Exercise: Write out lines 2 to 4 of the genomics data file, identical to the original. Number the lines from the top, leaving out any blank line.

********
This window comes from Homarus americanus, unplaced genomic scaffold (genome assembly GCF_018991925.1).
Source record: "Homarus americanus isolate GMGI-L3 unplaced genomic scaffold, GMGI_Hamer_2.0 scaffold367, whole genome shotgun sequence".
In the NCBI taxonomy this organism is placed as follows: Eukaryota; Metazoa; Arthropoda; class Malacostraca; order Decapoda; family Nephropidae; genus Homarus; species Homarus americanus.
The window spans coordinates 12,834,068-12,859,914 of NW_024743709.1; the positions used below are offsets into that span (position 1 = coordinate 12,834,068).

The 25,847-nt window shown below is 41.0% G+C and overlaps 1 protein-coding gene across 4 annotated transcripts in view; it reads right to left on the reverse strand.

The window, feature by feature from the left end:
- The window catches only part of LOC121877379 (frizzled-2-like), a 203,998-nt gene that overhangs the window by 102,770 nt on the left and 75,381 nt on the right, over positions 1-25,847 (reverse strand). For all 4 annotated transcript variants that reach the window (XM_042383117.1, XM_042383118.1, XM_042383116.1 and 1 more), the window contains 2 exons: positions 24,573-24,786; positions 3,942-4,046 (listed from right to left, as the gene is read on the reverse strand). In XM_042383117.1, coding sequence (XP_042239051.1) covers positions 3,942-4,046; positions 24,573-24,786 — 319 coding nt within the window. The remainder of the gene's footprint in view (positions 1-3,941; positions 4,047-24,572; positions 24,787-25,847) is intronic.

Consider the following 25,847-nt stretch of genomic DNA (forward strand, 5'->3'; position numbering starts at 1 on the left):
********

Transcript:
Source record: "Homarus americanus isolate GMGI-L3 unplaced genomic scaffold, GMGI_Hamer_2.0 scaffold367, whole genome shotgun sequence".
In the NCBI taxonomy this organism is placed as follows: Eukaryota; Metazoa; Arthropoda; class Malacostraca; order Decapoda; family Nephropidae; genus Homarus; species Homarus americanus.
The window spans coordinates 12,834,068-12,859,914 of NW_024743709.1; the positions used below are offsets into that span (position 1 = coordinate 12,834,068).